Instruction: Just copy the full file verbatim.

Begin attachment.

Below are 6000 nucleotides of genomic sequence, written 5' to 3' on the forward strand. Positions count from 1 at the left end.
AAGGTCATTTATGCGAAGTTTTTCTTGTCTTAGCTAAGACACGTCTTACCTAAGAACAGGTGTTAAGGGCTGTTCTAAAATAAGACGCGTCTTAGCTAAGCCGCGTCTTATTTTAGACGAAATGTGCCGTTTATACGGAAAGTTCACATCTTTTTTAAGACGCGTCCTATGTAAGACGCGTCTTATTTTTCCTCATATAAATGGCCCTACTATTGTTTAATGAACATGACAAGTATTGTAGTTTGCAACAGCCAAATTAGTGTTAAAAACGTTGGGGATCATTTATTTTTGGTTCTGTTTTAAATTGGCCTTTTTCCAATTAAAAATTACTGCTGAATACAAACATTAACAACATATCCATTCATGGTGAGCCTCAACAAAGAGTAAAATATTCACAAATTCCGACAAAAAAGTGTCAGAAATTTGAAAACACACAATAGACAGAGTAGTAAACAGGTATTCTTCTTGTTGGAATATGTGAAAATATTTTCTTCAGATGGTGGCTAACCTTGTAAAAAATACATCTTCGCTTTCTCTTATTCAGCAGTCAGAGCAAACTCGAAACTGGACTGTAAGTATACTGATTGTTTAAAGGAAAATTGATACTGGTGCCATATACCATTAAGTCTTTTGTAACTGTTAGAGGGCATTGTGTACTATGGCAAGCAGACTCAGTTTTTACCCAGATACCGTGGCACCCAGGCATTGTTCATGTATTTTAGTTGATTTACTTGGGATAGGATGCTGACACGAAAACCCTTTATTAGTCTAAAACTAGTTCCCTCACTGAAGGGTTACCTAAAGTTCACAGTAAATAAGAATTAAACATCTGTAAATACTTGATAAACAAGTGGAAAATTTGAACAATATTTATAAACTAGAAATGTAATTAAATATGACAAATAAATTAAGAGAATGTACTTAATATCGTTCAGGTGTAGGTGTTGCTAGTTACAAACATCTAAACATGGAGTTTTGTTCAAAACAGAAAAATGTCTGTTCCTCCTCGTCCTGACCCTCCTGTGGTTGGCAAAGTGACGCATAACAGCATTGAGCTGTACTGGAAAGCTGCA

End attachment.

Below are 6000 nucleotides of genomic sequence, written 5' to 3' on the forward strand. Positions count from 1 at the left end.
AAGGTCATTTATGCGAAGTTTTTCTTGTCTTAGCTAAGACACGTCTTACCTAAGAACAGGTGTTAAGGGCTGTTCTAAAATAAGACGCGTCTTAGCTAAGCCGCGTCTTATTTTAGACGAAATGTGCCGTTTATACGGAAAGTTCACATCTTTTTTAAGACGCGTCCTATGTAAGACGCGTCTTATTTTTCCTCATATAAATGGCCCTACTATTGTTTAATGAACATGACAAGTATTGTAGTTTGCAACAGCCAAATTAGTGTTAAAAACGTTGGGGATCATTTATTTTTGGTTCTGTTTTAAATTGGCCTTTTTCCAATTAAAAATTACTGCTGAATACAAACATTAACAACATATCCATTCATGGTGAGCCTCAACAAAGAGTAAAATATTCACAAATTCCGACAAAAAAGTGTCAGAAATTTGAAAACACACAATAGACAGAGTAGTAAACAGGTATTCTTCTTGTTGGAATATGTGAAAATATTTTCTTCAGATGGTGGCTAACCTTGTAAAAAATACATCTTCGCTTTCTCTTATTCAGCAGTCAGAGCAAACTCGAAACTGGACTGTAAGTATACTGATTGTTTAAAGGAAAATTGATACTGGTGCCATATACCATTAAGTCTTTTGTAACTGTTAGAGGGCATTGTGTACTATGGCAAGCAGACTCAGTTTTTACCCAGATACCGTGGCACCCAGGCATTGTTCATGTATTTTAGTTGATTTACTTGGGATAGGATGCTGACACGAAAACCCTTTATTAGTCTAAAACTAGTTCCCTCACTGAAGGGTTACCTAAAGTTCACAGTAAATAAGAATTAAACATCTGTAAATACTTGATAAACAAGTGGAAAATTTGAACAATATTTATAAACTAGAAATGTAATTAAATATGACAAATAAATTAAGAGAATGTACTTAATATCGTTCAGGTGTAGGTGTTGCTAGTTACAAACATCTAAACATGGAGTTTTGTTCAAAACAGAAAAATGTCTGTTCCTCCTCGTCCTGACCCTCCTGTGGTTGGCAAAGTGACGCATAACAGCATTGAGCTGTACTGGAAAGCTGCA